It's important to know these symptoms so you can treat them before they get worse and you need medical attention. If your blood sugar stays higher than your target range and you don't drink enough liquids, you can get dehydrated. This can make you feel dizzy and weak and can lead to an emergency called a hyperosmolar state.

Low blood sugar

When your blood sugar is too low, it can also cause problems. And it can happen suddenly. Quickly treating low blood sugar can help you avoid passing out (losing consciousness). You can pass out when your blood sugar gets very low. Low blood sugar can also lead to a heart attack. Symptoms of low blood sugar include:

  • Sweating.
  • Shakiness.
  • Weakness.
  • Hunger.
  • Confusion.

If you aren't able to tell when your blood sugar is too low, it's a good idea to test your blood sugar often. But you're not likely to get low blood sugar unless you take insulin or oral diabetes medicines.

Symptoms of complications

Talk with your doctor if you notice any of these signs:

  • Numbness, tingling, burning pain, or swelling in your feet or hands. This could be a sign of diabetic neuropathy. For more information, see the topic Diabetic Neuropathy.
  • Blurry or spotty vision or seeing flashes. This may be a sign of diabetic retinopathy. For more information, see the topic Diabetic Retinopathy.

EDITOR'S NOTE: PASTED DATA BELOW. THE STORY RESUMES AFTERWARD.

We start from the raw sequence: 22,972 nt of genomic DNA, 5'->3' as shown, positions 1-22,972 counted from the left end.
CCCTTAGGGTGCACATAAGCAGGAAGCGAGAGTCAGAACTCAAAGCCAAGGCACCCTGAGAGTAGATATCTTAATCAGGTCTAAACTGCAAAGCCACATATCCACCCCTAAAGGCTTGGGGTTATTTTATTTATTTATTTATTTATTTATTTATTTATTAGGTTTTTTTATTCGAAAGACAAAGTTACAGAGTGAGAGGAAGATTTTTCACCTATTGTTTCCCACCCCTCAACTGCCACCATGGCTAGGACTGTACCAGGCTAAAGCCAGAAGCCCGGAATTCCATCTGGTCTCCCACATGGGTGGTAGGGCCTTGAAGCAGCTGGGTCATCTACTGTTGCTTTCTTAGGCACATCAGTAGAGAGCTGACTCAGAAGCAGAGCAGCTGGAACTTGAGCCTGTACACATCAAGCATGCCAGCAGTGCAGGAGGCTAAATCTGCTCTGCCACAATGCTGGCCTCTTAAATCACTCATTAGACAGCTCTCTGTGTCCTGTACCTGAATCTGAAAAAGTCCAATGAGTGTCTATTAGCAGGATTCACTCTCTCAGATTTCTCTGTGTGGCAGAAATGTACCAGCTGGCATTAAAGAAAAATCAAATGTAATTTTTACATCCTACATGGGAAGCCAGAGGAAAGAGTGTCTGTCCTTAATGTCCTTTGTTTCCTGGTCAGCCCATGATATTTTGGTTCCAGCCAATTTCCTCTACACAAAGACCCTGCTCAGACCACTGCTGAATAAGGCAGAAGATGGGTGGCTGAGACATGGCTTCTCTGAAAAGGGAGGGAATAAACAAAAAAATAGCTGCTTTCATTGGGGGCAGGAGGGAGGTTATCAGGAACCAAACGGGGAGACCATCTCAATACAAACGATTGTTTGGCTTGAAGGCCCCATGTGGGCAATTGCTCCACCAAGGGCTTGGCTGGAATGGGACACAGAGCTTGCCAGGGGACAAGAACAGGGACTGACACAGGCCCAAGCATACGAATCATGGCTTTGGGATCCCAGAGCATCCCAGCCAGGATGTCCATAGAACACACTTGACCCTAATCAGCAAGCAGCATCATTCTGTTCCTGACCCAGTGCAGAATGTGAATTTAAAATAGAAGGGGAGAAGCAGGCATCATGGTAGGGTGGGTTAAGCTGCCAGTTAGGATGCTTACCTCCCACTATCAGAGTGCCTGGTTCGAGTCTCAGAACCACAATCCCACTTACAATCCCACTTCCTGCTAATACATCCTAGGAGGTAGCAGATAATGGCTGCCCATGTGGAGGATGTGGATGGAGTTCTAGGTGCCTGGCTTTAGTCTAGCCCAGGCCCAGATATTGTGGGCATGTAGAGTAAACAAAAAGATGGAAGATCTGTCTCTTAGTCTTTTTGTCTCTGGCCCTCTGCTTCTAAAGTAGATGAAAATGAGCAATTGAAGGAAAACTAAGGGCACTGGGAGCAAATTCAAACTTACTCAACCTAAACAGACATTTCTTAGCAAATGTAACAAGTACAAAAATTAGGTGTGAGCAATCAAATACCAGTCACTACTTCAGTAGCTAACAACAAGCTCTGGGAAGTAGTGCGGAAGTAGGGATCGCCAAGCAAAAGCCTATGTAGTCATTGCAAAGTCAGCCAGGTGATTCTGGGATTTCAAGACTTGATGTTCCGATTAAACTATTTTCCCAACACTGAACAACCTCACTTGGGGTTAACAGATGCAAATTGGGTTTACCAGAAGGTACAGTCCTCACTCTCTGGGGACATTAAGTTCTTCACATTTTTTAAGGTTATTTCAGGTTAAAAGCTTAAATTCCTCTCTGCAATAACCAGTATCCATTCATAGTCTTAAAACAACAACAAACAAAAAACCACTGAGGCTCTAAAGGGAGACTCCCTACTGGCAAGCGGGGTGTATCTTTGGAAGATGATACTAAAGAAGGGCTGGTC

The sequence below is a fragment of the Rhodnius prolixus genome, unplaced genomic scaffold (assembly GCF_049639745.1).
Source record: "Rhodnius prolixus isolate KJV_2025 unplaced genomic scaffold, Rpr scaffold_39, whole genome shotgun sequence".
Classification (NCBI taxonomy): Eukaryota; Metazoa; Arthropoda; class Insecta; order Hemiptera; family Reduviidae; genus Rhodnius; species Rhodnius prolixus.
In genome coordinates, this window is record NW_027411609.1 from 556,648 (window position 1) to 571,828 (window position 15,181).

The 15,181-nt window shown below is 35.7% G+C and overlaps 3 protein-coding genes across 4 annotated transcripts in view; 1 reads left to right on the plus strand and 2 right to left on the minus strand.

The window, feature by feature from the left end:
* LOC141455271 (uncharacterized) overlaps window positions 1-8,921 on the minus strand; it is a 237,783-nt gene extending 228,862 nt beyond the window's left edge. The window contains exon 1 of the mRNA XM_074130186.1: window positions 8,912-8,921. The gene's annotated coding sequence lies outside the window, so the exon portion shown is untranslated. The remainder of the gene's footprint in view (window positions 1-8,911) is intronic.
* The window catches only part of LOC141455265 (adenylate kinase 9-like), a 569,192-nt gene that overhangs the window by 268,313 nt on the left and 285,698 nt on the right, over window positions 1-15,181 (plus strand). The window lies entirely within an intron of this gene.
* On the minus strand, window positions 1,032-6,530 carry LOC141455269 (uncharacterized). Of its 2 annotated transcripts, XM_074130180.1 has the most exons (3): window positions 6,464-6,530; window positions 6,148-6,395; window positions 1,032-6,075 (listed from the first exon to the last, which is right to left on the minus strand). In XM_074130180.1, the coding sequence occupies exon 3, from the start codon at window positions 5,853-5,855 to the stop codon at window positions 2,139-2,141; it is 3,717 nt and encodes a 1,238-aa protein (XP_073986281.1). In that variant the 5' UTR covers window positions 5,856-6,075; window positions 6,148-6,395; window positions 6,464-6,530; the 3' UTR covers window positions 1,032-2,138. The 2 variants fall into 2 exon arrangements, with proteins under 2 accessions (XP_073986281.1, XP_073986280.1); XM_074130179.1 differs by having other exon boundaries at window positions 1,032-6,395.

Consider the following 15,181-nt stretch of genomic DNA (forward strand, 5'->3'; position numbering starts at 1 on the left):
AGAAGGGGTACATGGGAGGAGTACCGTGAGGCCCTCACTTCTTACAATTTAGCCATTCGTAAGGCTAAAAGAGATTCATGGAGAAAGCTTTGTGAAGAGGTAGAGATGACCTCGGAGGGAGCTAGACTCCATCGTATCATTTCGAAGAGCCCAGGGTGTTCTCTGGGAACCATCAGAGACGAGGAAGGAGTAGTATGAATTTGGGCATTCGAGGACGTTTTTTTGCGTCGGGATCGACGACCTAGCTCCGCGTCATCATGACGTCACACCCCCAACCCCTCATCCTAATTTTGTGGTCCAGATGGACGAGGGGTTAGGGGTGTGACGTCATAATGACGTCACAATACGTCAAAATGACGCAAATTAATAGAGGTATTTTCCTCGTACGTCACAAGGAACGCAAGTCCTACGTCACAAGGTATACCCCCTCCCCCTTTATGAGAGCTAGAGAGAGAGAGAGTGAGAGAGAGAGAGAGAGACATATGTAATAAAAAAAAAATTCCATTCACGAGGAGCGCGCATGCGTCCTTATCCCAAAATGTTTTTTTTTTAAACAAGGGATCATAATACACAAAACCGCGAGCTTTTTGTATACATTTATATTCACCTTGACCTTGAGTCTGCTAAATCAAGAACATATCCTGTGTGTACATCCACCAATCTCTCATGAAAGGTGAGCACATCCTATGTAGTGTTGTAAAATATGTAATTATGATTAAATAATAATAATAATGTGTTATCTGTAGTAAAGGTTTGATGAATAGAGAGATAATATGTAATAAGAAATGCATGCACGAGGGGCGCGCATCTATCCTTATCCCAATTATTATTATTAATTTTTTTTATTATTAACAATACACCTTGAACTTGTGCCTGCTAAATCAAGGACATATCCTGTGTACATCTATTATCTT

• Cuts or sores that won't heal or that look infected. This could mean damage to blood vessels.
  • Chest pain or shortness of breath. This may be a sign of heart disease or blood vessel problems (macrovascular disease).
  • Other symptoms of diabetic neuropathy, such as:
    • Frequent bloating, belching, constipation, nausea and vomiting, diarrhea, or belly pain after you eat (gastroparesis).
    • Heavy or reduced sweating.
    • Feeling weak or dizzy when you stand up quickly.
    • Not knowing when your bladder is full or having problems emptying it.
    • Erection problems or vaginal dryness.
    • Not being able to tell when your blood sugar is low (hypoglycemia unawareness).

You won't have any symptoms of kidney damage (diabetic nephropathy) until the problem is severe. Then you may notice swelling in your feet or legs or all over your body. Having regular tests to check for protein in your urine is the only way to find diabetic nephropathy before symptoms start.